When the Supreme Court Ruled a Vaccine Could Be Mandatory

In 1901 a deadly smallpox epidemic tore through the Northeast, prompting the Boston and Cambridge boards of health to order the vaccination of all residents. But some refused to get the shot, claiming the vaccine order violated their personal liberties under the Constitution.

One of those holdouts, a Swedish-born pastor named Henning Jacobson, took his anti-vaccine crusade all the way to the U.S. Supreme Court. The nation’s top justices issued a landmark 1905 ruling that legitimized the government’s authority to “reasonably” infringe upon personal freedoms during a public health crisis by issuing a fine to those who refused vaccination.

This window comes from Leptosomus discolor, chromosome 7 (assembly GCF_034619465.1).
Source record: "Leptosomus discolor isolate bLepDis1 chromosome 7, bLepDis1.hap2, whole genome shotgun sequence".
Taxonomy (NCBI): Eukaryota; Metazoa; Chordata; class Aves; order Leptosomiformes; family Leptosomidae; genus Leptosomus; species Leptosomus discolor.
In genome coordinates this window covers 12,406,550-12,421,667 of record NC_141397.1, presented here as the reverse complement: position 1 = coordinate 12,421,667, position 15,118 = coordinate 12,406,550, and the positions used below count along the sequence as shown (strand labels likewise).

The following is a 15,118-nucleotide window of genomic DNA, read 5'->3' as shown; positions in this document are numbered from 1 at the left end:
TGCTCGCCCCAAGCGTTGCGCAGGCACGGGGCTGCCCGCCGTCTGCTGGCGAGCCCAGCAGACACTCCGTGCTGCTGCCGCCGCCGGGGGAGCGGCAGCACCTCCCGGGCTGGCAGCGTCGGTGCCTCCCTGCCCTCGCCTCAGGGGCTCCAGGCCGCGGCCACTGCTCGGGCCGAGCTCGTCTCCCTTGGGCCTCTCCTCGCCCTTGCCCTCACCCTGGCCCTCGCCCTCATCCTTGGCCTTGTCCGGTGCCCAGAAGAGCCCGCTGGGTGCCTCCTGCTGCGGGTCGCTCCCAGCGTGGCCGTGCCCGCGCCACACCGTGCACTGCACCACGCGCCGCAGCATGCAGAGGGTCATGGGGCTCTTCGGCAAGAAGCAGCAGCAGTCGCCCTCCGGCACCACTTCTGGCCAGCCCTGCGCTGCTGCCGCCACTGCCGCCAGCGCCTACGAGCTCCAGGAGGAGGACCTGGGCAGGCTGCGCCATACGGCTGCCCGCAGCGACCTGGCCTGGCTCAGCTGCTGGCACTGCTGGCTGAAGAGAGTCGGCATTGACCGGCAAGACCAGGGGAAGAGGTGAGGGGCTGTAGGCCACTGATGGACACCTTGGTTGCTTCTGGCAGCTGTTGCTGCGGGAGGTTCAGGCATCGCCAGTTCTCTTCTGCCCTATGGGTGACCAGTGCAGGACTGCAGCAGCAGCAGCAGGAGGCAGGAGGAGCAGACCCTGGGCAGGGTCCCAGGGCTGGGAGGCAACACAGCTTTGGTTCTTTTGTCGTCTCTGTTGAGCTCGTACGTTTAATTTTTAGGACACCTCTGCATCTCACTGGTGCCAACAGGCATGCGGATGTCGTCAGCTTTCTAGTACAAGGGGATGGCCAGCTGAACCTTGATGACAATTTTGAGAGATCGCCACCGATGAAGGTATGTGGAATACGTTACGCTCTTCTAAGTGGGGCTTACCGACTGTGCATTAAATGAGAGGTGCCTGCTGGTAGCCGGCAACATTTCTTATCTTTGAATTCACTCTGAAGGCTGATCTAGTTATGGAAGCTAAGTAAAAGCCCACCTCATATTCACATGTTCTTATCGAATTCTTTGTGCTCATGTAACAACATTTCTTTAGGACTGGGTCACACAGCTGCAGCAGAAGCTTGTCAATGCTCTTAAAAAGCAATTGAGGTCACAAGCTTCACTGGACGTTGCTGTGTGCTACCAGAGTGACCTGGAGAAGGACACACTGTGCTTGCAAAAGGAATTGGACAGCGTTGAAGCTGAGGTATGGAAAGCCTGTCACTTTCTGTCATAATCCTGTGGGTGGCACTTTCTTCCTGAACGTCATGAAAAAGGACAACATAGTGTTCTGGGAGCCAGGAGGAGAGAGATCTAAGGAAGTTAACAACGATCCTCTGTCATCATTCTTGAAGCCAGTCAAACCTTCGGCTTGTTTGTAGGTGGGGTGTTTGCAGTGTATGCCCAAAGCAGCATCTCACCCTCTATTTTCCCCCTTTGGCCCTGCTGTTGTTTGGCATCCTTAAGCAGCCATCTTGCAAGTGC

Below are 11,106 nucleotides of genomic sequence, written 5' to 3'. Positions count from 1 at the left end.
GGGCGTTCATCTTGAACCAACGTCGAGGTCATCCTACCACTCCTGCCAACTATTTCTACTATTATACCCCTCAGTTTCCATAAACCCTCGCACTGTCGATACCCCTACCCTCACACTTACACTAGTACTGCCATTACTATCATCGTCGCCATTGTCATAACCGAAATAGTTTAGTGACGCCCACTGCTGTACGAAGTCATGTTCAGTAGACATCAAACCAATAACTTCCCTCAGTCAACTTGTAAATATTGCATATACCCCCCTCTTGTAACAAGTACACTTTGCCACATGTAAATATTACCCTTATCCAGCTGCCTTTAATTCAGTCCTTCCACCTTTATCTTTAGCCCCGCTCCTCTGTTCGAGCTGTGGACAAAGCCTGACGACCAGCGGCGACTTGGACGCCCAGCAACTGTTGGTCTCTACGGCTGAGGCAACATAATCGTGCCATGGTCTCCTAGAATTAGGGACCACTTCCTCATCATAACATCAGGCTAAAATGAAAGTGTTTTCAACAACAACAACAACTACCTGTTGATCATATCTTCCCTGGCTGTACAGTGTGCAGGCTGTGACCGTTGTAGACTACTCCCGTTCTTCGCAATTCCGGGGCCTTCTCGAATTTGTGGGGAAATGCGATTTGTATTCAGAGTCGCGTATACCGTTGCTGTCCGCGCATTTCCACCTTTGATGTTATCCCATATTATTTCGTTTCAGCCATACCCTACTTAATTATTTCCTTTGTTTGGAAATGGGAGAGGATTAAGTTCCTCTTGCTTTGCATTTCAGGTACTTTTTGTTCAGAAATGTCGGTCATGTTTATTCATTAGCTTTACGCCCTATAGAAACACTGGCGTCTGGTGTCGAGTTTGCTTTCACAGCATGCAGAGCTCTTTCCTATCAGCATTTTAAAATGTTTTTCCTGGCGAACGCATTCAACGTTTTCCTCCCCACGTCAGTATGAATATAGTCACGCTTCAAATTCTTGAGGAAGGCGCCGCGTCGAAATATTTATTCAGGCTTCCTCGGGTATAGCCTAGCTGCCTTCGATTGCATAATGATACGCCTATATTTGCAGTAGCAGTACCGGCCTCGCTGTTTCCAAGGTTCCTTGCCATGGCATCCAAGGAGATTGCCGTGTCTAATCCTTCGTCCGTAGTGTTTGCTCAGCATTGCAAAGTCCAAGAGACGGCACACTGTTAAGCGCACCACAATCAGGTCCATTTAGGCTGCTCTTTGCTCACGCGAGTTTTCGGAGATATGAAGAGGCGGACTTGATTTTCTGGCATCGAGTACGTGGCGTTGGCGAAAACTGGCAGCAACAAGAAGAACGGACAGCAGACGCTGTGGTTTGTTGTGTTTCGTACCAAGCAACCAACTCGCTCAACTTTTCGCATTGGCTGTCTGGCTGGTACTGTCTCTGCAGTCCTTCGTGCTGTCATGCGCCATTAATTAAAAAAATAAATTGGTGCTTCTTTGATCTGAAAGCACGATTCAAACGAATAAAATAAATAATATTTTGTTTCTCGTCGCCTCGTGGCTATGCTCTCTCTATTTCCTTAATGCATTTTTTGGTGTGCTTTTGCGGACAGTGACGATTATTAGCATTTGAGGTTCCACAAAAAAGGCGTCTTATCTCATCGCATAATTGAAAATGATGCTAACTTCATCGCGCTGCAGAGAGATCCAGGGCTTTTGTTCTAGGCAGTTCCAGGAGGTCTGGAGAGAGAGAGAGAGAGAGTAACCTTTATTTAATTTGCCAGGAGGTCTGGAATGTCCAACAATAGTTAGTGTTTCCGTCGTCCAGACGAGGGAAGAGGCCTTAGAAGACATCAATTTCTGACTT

Keep reading

Author: HP McLovincraft

Seeker of rabbit holes. Pessimist. Libertine. Contrarian. Your huckleberry. Possibly true tales of sanity-blasting horror also known as abject reality. Prepare yourself. Veteran of a thousand psychic wars. I have seen the fnords. Deplatformed on Tumblr and Twitter.

Leave a Reply

Please log in using one of these methods to post your comment:

WordPress.com Logo

You are commenting using your WordPress.com account. Log Out /  Change )

Google photo

You are commenting using your Google account. Log Out /  Change )

Twitter picture

You are commenting using your Twitter account. Log Out /  Change )

Facebook photo

You are commenting using your Facebook account. Log Out /  Change )

Connecting to %s